The Financial Crimes Enforcement Network (FinCEN) is considering creating regulatory ‘sandboxes’ to help firms experiment with new technologies.
Himamauli Das, Acting Director of FinCEN, told a virtual conference on financial crime enforcement, that the regulator was considering how to innovate around transaction monitoring, customer risk ratings, digital identity, and automating processes for reviewing suspicious activity reports (SARs).
“FinCEN’s view is that our regulatory framework needs to approach these innovations in a way that recognizes not only the risks that they pose but the opportunities that they present,” he told the conference, hosted by the American Bankers Association and the American Bar Association.
In January 2021, FinCEN was tasked with creating a beneficial ownership registry to help prevent the use of anonymous shell companies for illegitimate financial reasons, which has sparked ongoing debate. The issue was raised at the conference, with experts examining how it is expected to function.
FinCEN’s James Martinelli also told conference delegates that there was not much he could say at this stage, other than it’s a “very critical issue” and encourage people to comment.
But financial institutions and other stakeholders have expressed diverging views on how the new collection process should work, in public comments on the proposed database. One major concern is if, and how, ownership information will be verified, and who will have access to it.
The Anti-Money Laundering Act 2020
The collection of beneficial ownership information and disclosure of it to appropriate parties, including federal law enforcement, by FinCEN, is mandated under the Corporate Transparency Act, which is part of the Anti-Money Laundering Act of 2020 (AMLA).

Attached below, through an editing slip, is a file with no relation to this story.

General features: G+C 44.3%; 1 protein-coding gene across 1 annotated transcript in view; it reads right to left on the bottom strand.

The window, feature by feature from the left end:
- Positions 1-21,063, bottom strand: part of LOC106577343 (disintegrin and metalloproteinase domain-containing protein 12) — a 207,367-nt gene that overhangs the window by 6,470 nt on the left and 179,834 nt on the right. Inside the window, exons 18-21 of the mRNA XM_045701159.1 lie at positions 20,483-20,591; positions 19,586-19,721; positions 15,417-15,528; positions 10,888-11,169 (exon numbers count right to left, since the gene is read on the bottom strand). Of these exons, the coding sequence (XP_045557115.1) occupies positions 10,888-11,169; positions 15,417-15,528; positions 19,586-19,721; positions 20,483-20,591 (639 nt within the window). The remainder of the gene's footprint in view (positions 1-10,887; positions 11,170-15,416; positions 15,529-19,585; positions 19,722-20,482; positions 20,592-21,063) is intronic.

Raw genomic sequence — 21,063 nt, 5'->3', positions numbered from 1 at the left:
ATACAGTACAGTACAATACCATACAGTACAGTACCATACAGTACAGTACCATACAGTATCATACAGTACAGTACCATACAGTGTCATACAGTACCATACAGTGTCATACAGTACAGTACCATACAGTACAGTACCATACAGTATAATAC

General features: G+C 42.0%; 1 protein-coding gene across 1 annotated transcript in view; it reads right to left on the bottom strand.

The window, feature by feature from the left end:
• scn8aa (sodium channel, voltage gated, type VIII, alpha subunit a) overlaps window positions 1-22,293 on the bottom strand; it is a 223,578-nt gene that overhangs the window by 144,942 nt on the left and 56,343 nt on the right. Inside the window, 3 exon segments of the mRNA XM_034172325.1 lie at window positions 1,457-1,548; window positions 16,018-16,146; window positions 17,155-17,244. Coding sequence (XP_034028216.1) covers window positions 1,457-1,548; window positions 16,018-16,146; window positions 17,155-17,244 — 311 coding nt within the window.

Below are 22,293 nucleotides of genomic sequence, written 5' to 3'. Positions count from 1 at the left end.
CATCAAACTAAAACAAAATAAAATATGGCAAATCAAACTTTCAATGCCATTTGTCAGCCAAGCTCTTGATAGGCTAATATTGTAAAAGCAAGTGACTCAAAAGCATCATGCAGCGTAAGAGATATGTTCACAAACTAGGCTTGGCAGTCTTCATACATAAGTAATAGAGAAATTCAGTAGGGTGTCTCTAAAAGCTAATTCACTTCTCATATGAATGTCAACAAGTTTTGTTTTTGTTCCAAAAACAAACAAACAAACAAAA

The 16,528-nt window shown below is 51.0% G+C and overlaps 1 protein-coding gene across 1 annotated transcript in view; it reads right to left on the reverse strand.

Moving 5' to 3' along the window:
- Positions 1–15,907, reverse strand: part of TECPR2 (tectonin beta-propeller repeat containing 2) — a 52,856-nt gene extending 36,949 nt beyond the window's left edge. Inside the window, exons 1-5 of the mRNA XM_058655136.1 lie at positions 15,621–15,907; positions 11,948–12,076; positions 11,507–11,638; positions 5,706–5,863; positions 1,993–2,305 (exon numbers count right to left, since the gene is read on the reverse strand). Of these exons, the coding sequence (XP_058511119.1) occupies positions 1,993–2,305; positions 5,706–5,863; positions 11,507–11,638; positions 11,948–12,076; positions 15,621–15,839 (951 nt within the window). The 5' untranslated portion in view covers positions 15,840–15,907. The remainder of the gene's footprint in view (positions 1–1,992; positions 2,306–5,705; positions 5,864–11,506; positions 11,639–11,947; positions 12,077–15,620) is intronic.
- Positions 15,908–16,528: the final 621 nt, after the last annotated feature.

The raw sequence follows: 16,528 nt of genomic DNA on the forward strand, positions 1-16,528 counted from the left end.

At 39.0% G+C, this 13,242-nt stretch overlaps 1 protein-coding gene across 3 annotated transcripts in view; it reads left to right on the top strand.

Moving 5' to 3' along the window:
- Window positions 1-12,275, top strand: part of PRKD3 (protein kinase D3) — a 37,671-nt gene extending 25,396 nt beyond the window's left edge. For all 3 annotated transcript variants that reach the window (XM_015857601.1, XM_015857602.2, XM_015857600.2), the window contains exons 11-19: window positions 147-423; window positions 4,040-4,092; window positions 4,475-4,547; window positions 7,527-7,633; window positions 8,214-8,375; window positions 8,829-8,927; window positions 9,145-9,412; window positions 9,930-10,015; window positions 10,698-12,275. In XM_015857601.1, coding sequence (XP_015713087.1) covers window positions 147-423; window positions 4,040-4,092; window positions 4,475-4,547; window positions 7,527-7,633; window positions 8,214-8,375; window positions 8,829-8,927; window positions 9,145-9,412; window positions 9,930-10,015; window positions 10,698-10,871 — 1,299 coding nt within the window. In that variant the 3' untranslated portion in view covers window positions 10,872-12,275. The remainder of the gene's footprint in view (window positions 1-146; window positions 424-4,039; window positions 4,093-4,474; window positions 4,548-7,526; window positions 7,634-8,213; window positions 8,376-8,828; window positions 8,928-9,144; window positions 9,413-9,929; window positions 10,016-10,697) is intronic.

The AMLA is the most significant anti-money laundering legislation passed by Congress in several decades and firms and regulators are still unpicking its ramifications since it became law in January 2021.
Prior to AMLA, there was no requirement in the US for companies to provide beneficial ownership information to a state or federal database. Supporters of this provision believe the lack of beneficial ownership reporting has provided a loophole for criminals to conduct business and transfer money through opaque ownership structures.
The AMLA also helps to enable firms to share AML/BSA-related information with their foreign branches, subsidiaries, and affiliates. It codifies prior guidance authorizing financial institutions to work together to share information with other firms to provide information about potentially suspicious activity and help enhance AML/BSA compliance.
Treasury and FinCEN are required to conduct a pilot study regarding information sharing, and FinCEN has proposed new measures to do just that.
In a January Notice of Proposed Rulemaking (NPRM), FinCEN has asked for public comment on plans to create a two-year pilot program enabling banks with a suspicious activity report (SAR) reporting obligation to share them more easily with foreign branches, subsidiaries, and affiliates.
FinCEN says the sharing of information will be limited by the requirements of federal and state law enforcement, take into account potential concerns of the intelligence community, and is subject to standards and requirements regarding data security and confidentiality. Read more about the new proposals here.
Further guidance around the AMLA is likely to be issued through 2022, and compliance teams should ensure they stay up-to-date on any developments. For any firms taking part in the new pilot program, it will be important to document key outcomes and ensure SAR sharing processes are established.
With FinCEN focusing on innovation in transaction monitoring, customer risk ratings, digital identity, and automating SARs processes, firms should consider these as key areas for development when deciding where and how to automate/upgrade existing AML solutions.
Find out more about the state of financial crime in 2022 by pre-registering for this year’s report.
Originally published January 27, 2022, updated February 10, 2022
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